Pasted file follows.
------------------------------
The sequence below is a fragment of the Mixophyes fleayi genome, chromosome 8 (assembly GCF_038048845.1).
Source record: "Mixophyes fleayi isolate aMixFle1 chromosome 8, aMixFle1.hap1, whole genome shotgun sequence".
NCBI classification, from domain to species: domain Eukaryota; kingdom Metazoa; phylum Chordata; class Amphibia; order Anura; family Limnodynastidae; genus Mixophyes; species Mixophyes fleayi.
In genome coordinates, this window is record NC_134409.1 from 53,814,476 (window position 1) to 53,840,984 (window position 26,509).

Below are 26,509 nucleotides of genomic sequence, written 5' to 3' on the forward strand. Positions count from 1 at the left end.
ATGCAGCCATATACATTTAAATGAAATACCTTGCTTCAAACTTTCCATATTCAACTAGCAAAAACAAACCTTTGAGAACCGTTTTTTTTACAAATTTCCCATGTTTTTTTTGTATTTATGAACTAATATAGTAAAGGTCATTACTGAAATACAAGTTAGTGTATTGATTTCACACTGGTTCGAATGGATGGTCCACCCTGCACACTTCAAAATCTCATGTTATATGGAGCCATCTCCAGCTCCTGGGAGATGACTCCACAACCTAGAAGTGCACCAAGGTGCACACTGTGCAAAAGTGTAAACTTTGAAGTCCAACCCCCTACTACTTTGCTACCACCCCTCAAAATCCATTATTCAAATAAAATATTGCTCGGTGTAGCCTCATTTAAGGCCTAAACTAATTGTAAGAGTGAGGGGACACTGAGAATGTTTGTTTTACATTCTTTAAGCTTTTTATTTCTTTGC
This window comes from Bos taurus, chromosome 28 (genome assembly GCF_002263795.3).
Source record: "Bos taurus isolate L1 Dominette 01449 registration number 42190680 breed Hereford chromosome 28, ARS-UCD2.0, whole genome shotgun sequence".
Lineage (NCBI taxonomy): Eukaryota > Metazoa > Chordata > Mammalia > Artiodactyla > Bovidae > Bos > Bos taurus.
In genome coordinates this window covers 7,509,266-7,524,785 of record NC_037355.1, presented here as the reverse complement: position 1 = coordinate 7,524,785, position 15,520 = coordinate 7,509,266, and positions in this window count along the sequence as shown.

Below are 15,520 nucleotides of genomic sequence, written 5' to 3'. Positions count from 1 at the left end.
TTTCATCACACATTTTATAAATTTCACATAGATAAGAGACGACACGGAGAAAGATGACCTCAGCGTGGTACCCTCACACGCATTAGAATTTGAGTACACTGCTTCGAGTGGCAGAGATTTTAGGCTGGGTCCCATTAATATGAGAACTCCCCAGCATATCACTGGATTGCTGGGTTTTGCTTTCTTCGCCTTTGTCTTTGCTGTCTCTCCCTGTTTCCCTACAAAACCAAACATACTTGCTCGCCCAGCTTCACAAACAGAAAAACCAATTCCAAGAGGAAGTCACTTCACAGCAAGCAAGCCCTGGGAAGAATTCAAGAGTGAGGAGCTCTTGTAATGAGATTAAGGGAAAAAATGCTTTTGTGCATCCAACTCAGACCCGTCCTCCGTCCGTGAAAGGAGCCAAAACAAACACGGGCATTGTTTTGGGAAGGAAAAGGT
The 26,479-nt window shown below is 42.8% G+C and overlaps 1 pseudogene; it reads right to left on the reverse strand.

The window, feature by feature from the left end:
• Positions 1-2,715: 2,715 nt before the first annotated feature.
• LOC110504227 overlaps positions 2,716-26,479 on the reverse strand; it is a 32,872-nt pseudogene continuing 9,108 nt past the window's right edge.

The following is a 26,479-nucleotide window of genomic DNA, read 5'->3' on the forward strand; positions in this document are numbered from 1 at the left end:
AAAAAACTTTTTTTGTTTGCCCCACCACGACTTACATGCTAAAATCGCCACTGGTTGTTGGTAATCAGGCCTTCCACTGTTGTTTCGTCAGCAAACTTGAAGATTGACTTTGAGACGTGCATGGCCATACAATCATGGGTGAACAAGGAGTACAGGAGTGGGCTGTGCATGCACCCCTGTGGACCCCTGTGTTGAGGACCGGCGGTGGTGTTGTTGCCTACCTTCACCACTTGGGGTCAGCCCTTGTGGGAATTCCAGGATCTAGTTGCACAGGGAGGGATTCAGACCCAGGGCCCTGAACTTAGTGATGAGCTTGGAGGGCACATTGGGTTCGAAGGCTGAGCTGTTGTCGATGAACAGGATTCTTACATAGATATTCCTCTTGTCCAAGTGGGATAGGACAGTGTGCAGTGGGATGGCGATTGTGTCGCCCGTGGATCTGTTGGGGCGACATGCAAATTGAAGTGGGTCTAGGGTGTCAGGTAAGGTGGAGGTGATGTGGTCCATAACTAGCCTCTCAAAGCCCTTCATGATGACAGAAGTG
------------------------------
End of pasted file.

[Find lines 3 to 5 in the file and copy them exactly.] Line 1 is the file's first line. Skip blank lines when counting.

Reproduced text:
NCBI classification, from domain to species: domain Eukaryota; kingdom Metazoa; phylum Chordata; class Amphibia; order Anura; family Limnodynastidae; genus Mixophyes; species Mixophyes fleayi.
In genome coordinates, this window is record NC_134409.1 from 53,814,476 (window position 1) to 53,840,984 (window position 26,509).

Below are 26,509 nucleotides of genomic sequence, written 5' to 3' on the forward strand. Positions count from 1 at the left end.